In my 26th year as a parent, I’m finally getting the hang of it. Then again, just last night, I was asking myself if I did anything right at all.
Look, I know I’m lucky when it comes to my kids. They’ve got good hearts. They’re smart. They’re employed! They actually talk to me, they listen to me, they check up on me. I had no such relationship with my mother. That in itself tells me something.
Still, for some of us, single parent guilt is routinely resurrected. All it takes is a mention or a memory, and the uncertainties of our parenting past come flooding back.
I admit, frank talk on hard times has stirred painful recollections. And with my uber-honest sons, now 25 and 24, I can’t help but second-guess.
The Egg Teaches the Chicken
When meandering talk turned serious with each of them recently, I asked about some tough times we went through. I wanted to better understand what they needed from me then, and how I delivered on what they needed. Or, all good intentions aside, to what extent I didn’t.
I wasn’t seeking a report card on my parenting; it was more that conversation and circumstances — theirs and mine — have led to striking contrasts and similarities. These present an excellent opportunity to address a growing array of real-world responsibilities. Likewise, relationship gray areas. And not only parent-child.
Given that, it’s happy news that my adult children can learn from me. From my honesty. From my willingness to listen. And this last, of course, is why I can learn from them.
As my grandparents used to say: “The egg teaches the chicken.”
Those contrasts and similarities?
My firstborn became a homeowner just as I was selling our cozy little house — the post-divorce sanctuary that I left behind several months ago. He was filled with excitement — buying your first home is a thrill — whereas I was filled with sorrow.
But now, as I consider whether or not to move again, and if so, the optimal living arrangement, I’m finding my 25-year-old to be an excellent sounding board. Should I find myself a little fixer-upper, I will turn to him for practical advice. Should I opt for an entirely other arrangement, likewise, for his gobs of common sense.
Cue the lively phone discussions ranging from replacing wall-to-wall with hardwoods to the challenges of laying tile — my kiddo is an avid do-it-yourselfer — to the need for me to persevere in additional downsizing. (Sigh.)
“There’s No Place Like Home”
My younger son was embarking on his first post-college job and a relo of his own at precisely the same time as I was moving hundreds of miles. In fact, these events occurred literally within days of each other. Both of us were faced with a host of unknowns, a laundry list of adjustments, and he, like me, was mourning the loss of “home.”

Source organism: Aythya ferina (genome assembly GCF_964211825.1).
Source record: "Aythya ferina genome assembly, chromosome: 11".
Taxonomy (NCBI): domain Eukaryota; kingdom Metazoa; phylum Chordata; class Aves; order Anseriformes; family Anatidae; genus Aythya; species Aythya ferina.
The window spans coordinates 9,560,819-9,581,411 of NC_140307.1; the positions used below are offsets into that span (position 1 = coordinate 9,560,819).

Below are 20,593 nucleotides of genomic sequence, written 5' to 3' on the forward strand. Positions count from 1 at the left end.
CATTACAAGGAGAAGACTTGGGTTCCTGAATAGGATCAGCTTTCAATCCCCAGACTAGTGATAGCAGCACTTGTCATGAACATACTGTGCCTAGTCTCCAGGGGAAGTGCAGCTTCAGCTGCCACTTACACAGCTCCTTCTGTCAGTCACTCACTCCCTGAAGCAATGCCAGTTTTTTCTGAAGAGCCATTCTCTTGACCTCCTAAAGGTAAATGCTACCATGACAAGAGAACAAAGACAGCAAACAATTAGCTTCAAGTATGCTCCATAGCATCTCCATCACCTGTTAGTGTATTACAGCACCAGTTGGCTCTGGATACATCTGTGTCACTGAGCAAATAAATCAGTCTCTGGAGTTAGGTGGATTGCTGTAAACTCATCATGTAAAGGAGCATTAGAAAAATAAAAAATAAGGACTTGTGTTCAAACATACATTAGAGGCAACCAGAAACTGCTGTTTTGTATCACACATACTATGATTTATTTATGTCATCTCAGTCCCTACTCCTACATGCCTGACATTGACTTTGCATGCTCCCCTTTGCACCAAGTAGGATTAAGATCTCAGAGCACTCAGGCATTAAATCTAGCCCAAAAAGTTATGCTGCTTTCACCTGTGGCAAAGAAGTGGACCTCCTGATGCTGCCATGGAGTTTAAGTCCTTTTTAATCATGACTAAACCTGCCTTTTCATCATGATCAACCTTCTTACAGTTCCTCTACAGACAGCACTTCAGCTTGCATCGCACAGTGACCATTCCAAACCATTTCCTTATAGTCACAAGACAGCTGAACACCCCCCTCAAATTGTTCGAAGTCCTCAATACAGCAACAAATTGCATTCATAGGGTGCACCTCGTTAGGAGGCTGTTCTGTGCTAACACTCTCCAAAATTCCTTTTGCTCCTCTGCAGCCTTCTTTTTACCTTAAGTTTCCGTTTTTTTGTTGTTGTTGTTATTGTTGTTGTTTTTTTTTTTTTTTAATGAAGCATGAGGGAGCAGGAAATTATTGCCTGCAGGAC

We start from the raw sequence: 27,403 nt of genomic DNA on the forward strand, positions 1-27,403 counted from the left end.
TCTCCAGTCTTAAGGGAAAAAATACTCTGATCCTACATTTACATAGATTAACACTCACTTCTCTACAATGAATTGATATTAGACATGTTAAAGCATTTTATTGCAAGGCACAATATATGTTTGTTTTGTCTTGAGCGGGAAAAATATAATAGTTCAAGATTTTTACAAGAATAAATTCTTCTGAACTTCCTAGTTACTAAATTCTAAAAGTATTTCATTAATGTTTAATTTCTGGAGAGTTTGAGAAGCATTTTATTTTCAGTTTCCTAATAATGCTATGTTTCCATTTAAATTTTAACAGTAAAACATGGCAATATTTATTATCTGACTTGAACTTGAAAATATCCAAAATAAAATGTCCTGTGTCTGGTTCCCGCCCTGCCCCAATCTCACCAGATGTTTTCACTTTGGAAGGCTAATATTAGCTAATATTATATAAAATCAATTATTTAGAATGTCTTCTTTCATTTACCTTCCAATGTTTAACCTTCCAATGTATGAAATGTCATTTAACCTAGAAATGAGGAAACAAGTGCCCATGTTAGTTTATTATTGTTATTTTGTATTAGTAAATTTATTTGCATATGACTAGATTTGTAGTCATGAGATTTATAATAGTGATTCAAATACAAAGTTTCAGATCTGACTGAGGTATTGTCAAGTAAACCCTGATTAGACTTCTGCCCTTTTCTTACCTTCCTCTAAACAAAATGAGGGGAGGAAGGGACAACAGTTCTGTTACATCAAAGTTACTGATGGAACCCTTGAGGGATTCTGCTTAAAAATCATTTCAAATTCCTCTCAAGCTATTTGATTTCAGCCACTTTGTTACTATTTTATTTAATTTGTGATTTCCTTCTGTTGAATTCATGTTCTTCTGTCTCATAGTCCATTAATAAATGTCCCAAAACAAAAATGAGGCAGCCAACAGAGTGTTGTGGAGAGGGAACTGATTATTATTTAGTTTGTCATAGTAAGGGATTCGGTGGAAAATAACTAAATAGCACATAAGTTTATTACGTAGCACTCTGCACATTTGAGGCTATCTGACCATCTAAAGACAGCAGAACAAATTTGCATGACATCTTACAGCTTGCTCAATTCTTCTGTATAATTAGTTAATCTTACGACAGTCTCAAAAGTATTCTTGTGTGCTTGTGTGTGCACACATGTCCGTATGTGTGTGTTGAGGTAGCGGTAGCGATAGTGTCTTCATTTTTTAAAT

So our conversations have been about processing major change as we occasionally need to perk each other up (transitions can be exhausting), then move on to other topics.
On that score, a call with my younger son led us into precarious parenting territory. As we shared viewpoints on the years following divorce — and the reasons I made certain tough decisions, decisions with pros and cons — I realized I was now conversing with an adult. Still mindful of boundaries, I hoped to offer context.
Gentle with my feelings, he was nevertheless able to be clear about his feelings during that challenging period. And I see my mistakes.
There will always be mistakes. What we wouldn’t do to avoid them. If only we could.
Guilt… Thy Name Is Motherhood…
Yup. Maternal guilt. Single parent guilt. Self-blame for a complicated situation that I alone didn’t create and I alone couldn’t fix. And wishing that things could have played out differently. No parent wants to see their child in pain.
Hours later, there was another phone call, chatty and upbeat. I suspect my younger son was calling to check on me, which reminds me of some of the things I must have done right. No child wants to see their parent in pain.
Of course, this is about who he is and who he has always been — a funny, talented, big-hearted, and mysterious child — mysterious to me at least, for the longest time. The fact that he was concerned with my feelings after sharing some very tough truth — that he called me back to make sure I was okay — this shows me who he is, and yes, that I did my job.
Among other things he wanted to relate this: He ran into a boyhood friend who was surprised I had moved, but wanted me to know how welcome all the kids felt in our little home. (I’m remembering the night we slept 17 teens!)
That knowledge is a small thing, I know. But to me, it’s a gift.
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